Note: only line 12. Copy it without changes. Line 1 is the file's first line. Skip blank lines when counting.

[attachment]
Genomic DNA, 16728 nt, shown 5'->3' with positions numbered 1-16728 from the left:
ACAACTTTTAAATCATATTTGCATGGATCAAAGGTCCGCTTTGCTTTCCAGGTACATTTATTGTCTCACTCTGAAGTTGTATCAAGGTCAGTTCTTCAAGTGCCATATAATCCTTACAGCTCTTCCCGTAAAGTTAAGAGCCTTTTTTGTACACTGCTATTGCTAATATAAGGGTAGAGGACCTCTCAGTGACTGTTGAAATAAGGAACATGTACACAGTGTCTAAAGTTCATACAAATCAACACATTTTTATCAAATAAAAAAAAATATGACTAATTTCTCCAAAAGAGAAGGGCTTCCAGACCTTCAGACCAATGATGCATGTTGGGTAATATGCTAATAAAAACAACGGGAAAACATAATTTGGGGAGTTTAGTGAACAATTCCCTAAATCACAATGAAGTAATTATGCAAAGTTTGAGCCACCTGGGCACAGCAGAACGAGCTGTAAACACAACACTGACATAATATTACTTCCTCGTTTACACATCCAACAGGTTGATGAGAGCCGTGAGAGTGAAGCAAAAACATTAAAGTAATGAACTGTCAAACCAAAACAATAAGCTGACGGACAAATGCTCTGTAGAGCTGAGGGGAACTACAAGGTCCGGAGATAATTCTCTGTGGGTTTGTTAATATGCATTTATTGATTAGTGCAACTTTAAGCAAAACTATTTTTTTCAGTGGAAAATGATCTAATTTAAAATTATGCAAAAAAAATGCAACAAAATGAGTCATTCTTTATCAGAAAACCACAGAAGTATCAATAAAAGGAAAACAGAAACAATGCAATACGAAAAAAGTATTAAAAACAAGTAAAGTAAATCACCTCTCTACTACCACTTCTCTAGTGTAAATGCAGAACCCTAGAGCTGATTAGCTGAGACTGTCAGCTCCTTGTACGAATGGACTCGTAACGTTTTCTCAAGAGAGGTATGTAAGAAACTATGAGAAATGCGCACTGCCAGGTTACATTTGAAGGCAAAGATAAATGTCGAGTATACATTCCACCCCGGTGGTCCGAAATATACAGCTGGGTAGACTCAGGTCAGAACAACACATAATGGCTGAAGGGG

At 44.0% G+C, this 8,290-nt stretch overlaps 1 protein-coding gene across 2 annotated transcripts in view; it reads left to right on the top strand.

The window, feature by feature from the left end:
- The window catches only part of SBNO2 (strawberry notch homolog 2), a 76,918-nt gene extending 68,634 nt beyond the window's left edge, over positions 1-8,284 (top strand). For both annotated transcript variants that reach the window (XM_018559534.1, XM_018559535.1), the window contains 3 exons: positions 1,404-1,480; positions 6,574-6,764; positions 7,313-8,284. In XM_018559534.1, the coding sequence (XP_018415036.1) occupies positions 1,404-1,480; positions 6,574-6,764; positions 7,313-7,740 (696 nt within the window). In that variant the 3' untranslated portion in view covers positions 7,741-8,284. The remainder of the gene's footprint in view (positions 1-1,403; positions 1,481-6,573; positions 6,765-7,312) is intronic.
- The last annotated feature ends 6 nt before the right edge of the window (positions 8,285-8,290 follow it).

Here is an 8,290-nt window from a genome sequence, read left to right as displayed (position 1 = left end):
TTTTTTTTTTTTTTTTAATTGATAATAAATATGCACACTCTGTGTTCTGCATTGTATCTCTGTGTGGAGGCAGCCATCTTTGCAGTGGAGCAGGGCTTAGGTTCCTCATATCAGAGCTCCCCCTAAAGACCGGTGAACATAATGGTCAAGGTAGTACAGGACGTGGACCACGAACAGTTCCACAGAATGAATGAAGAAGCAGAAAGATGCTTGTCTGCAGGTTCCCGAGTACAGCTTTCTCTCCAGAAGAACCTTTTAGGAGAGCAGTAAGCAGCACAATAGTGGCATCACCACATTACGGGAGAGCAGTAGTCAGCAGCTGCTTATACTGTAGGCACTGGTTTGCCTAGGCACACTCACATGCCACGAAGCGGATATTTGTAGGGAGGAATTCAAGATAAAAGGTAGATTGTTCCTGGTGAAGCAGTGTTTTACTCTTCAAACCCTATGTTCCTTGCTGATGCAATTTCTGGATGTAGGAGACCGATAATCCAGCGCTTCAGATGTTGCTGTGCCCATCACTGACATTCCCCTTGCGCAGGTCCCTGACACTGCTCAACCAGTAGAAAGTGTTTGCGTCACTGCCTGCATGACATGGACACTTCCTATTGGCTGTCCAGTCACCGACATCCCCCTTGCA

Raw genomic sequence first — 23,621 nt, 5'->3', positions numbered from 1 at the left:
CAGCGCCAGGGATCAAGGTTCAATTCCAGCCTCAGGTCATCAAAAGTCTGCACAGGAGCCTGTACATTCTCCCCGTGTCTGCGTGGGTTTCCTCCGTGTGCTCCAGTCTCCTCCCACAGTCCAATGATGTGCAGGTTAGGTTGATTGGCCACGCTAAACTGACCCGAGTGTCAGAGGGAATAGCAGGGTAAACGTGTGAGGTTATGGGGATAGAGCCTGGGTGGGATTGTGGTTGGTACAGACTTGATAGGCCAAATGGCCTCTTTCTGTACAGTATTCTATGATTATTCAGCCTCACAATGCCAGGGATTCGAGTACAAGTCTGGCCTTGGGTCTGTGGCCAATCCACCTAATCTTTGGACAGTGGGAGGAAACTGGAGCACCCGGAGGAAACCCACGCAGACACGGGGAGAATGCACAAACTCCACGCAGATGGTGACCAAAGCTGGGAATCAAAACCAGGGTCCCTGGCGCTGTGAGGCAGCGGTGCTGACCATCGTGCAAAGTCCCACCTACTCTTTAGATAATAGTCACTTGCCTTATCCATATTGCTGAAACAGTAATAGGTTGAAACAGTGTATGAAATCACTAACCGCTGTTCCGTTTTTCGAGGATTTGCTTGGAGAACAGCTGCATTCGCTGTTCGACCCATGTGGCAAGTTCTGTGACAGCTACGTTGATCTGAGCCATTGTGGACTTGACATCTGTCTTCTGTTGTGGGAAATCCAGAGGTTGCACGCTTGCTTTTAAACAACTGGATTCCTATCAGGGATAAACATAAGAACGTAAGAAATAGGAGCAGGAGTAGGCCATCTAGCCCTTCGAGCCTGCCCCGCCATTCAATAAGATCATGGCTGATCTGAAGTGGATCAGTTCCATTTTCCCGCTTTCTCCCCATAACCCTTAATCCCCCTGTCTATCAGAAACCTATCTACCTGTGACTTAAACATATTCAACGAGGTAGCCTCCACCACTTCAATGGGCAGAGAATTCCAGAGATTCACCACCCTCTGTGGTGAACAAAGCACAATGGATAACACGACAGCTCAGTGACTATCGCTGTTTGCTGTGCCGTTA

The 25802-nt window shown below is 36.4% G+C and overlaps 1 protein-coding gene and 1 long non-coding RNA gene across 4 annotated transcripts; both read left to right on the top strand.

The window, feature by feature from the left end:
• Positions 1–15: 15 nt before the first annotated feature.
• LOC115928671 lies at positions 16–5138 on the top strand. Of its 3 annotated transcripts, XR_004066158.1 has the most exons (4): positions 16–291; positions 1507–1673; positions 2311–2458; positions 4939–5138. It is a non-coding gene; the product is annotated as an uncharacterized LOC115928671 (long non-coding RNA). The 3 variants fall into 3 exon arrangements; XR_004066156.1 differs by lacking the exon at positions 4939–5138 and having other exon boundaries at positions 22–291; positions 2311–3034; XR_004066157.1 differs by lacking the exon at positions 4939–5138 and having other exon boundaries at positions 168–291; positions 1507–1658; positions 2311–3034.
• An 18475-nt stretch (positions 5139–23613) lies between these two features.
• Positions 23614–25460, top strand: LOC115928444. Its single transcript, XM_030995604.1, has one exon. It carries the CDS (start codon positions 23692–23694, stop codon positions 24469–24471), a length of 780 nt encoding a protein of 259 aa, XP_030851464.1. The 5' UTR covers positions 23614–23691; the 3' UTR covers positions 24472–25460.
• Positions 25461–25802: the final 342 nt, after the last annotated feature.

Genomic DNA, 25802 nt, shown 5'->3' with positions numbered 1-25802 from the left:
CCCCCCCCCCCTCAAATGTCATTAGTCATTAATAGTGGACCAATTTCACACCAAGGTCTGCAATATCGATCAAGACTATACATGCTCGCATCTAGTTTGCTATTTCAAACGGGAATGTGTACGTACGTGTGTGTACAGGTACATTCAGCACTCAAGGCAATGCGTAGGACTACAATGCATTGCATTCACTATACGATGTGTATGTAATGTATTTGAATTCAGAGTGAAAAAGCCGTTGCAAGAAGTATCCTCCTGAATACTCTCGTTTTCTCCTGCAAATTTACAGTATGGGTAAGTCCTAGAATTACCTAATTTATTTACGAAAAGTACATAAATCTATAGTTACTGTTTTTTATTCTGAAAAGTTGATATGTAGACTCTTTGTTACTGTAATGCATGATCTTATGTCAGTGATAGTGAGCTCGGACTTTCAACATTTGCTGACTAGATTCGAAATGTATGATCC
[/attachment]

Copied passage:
The window, feature by feature from the left end: